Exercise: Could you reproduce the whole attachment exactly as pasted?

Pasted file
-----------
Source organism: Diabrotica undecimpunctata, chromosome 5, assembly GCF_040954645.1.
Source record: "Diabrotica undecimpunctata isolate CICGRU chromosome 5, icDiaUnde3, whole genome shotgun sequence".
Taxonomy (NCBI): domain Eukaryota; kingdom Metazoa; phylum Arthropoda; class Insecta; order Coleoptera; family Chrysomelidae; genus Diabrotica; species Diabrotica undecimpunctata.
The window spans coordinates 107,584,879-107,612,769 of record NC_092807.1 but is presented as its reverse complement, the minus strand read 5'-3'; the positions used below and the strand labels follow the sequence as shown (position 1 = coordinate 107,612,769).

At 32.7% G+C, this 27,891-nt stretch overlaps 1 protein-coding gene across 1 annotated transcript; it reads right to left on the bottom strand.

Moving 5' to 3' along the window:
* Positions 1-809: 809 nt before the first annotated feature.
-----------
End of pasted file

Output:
Source organism: Diabrotica undecimpunctata, chromosome 5, assembly GCF_040954645.1.
Source record: "Diabrotica undecimpunctata isolate CICGRU chromosome 5, icDiaUnde3, whole genome shotgun sequence".
Taxonomy (NCBI): domain Eukaryota; kingdom Metazoa; phylum Arthropoda; class Insecta; order Coleoptera; family Chrysomelidae; genus Diabrotica; species Diabrotica undecimpunctata.
The window spans coordinates 107,584,879-107,612,769 of record NC_092807.1 but is presented as its reverse complement, the minus strand read 5'-3'; the positions used below and the strand labels follow the sequence as shown (position 1 = coordinate 107,612,769).

At 32.7% G+C, this 27,891-nt stretch overlaps 1 protein-coding gene across 1 annotated transcript; it reads right to left on the bottom strand.

Moving 5' to 3' along the window:
* Positions 1-809: 809 nt before the first annotated feature.